Guatemalan indigenous communities file complaint for dams’ damages
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Monday, August 6, 2018
Affected communities have called on the Inter-American Development Bank to withdraw funding for the Pojom II and San Andrés dams for failure to comply with its operational policies. The mega-projects have damaged water sources and harmed the livelihoods of local indigenous people, particularly women.
Washington, D.C. Indigenous communities affected by Guatemala’s Pojom II and San Andrés dams have called on the Inter-American Development Bank to withdraw its investment in the mega-projects. A complaint filed before the Bank’s independent accountability mechanism explains how the serious social and environmental damages caused by the planning and construction of the dams resulted from the projects’ failure to comply with the Bank’s operational policies.
The communities are represented by the Interamerican Association for Environmental Defense (AIDA), the International Platform Against Impunity, and the Plurinational Ancestral Government of Q’anjob’al, Popti, Chuj and Akateko.
“The damages caused by the projects’ implementation are the result of non-compliance with the Bank’s operational policies, particularly its policies on environment and sustainability, indigenous people, gender, and information disclosure,” explained Liliana Ávila, AIDA attorney.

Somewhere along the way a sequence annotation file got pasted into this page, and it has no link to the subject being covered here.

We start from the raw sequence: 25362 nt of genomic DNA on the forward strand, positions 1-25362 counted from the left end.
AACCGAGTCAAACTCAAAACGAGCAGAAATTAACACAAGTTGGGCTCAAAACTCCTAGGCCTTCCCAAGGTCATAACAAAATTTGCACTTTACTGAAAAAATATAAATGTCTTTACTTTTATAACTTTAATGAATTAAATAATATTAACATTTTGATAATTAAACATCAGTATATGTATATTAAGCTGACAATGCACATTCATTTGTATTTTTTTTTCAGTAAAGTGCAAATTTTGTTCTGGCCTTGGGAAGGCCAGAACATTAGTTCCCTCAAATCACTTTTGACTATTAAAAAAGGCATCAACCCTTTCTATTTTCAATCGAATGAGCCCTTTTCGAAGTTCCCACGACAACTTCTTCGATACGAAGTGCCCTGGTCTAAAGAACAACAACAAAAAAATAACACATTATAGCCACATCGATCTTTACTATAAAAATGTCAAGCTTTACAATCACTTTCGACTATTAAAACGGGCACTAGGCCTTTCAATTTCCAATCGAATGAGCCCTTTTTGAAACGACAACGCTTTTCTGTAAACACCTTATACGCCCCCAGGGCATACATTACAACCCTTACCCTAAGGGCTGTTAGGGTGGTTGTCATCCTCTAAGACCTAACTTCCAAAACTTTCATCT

The complaint details how the dams were authorized without adequate community consultation, and how those affected did not receive sufficient information on the risks. In addition, community members who have peacefully resisted the projects have suffered attacks, threats, and harassment; in 2017, they reported the murder of one local resident, which has yet to be resolved.
The construction of the dams has also caused severe environmental damage, including water scarcity and pollution, which have affected local people’s ability to fish, grow food, and maintain their tradition lifestyle. The affected people of the microregion of Ixquisis, in the department of Huehuetenango, are primarily indigenous Mayans including the Chu, Q’anjob’al and Akateko ethnic groups.
“The damages from the dams are differentially suffered by women, since they are the primary managers of water use in their homes,” said Anabella Sibrián from the International Platform Against Impunity. “The women of Ixquisis face stigmatization and live in fear of retaliation for their peaceful opposition to the projects.”
The Pojom II hydroelectric plant is operated by Generadora San Mateo S.A, while San Andrés is run by Generadora San Andrés S.A. Both are subsidiaries of Promoción y Desarrollos Hídricos S.A., a Guatemalan company.
In 2013, IDB Invest, a private arm of the Inter-American Development Bank, approved loans of up to $9 million USD for the construction of Pojom II and up to $6 million USD for the San Andrés project.
“We our hope that the Bank’s accountability mechanism confirms the projects have violated internal policies and thus recommends that IDB Invest withdraw its investment from these harmful mega-dams,” Ávila said.
The Ixquisis communities were recently awarded the 2018 Front Line Defenders award for Human Rights Defenders at Risk for their valiant, peaceful struggle to defend their water and their territory.